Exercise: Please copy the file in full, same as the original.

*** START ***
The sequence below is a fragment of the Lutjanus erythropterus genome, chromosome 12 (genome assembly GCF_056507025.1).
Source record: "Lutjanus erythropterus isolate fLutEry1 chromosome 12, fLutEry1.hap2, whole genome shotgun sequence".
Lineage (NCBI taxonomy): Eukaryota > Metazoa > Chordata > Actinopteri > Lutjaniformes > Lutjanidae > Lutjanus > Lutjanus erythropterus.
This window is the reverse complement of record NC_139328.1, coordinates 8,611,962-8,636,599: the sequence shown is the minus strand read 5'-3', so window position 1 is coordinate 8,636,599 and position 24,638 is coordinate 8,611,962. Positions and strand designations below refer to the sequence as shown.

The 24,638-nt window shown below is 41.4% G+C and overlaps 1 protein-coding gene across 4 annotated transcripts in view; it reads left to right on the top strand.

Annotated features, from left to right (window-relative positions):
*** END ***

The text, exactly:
The sequence below is a fragment of the Lutjanus erythropterus genome, chromosome 12 (genome assembly GCF_056507025.1).
Source record: "Lutjanus erythropterus isolate fLutEry1 chromosome 12, fLutEry1.hap2, whole genome shotgun sequence".
Lineage (NCBI taxonomy): Eukaryota > Metazoa > Chordata > Actinopteri > Lutjaniformes > Lutjanidae > Lutjanus > Lutjanus erythropterus.
This window is the reverse complement of record NC_139328.1, coordinates 8,611,962-8,636,599: the sequence shown is the minus strand read 5'-3', so window position 1 is coordinate 8,636,599 and position 24,638 is coordinate 8,611,962. Positions and strand designations below refer to the sequence as shown.

The 24,638-nt window shown below is 41.4% G+C and overlaps 1 protein-coding gene across 4 annotated transcripts in view; it reads left to right on the top strand.

Annotated features, from left to right (window-relative positions):